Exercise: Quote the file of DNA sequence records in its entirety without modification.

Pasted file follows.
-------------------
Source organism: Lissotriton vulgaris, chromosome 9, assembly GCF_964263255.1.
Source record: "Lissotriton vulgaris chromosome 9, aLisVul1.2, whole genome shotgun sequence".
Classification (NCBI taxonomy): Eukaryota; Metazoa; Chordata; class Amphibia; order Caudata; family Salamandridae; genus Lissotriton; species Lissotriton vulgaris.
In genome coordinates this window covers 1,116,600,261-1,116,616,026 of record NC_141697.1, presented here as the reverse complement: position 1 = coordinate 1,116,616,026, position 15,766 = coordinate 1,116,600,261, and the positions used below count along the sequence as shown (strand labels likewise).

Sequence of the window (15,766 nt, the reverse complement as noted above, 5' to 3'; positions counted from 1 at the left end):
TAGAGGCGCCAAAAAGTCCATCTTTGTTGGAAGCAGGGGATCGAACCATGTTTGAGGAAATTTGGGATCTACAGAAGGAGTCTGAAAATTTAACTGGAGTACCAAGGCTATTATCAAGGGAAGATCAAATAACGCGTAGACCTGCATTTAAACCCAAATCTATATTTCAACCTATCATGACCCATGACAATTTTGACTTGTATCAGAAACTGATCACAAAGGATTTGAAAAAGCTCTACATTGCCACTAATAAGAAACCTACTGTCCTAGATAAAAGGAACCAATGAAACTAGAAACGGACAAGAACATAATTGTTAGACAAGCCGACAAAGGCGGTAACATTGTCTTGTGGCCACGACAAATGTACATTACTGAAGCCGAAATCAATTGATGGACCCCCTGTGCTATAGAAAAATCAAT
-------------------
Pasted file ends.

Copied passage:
Source organism: Lissotriton vulgaris, chromosome 9, assembly GCF_964263255.1.
Source record: "Lissotriton vulgaris chromosome 9, aLisVul1.2, whole genome shotgun sequence".
Classification (NCBI taxonomy): Eukaryota; Metazoa; Chordata; class Amphibia; order Caudata; family Salamandridae; genus Lissotriton; species Lissotriton vulgaris.
In genome coordinates this window covers 1,116,600,261-1,116,616,026 of record NC_141697.1, presented here as the reverse complement: position 1 = coordinate 1,116,616,026, position 15,766 = coordinate 1,116,600,261, and the positions used below count along the sequence as shown (strand labels likewise).

Sequence of the window (15,766 nt, the reverse complement as noted above, 5' to 3'; positions counted from 1 at the left end):
TAGAGGCGCCAAAAAGTCCATCTTTGTTGGAAGCAGGGGATCGAACCATGTTTGAGGAAATTTGGGATCTACAGAAGGAGTCTGAAAATTTAACTGGAGTACCAAGGCTATTATCAAGGGAAGATCAAATAACGCGTAGACCTGCATTTAAACCCAAATCTATATTTCAACCTATCATGACCCATGACAATTTTGACTTGTATCAGAAACTGATCACAAAGGATTTGAAAAAGCTCTACATTGCCACTAATAAGAAACCTACTGTCCTAGATAAAAGGAACCAATGAAACTAGAAACGGACAAGAACATAATTGTTAGACAAGCCGACAAAGGCGGTAACATTGTCTTGTGGCCACGACAAATGTACATTACTGAAGCCGAAATCAATTGATGGACCCCCTGTGCTATAGAAAAATCAAT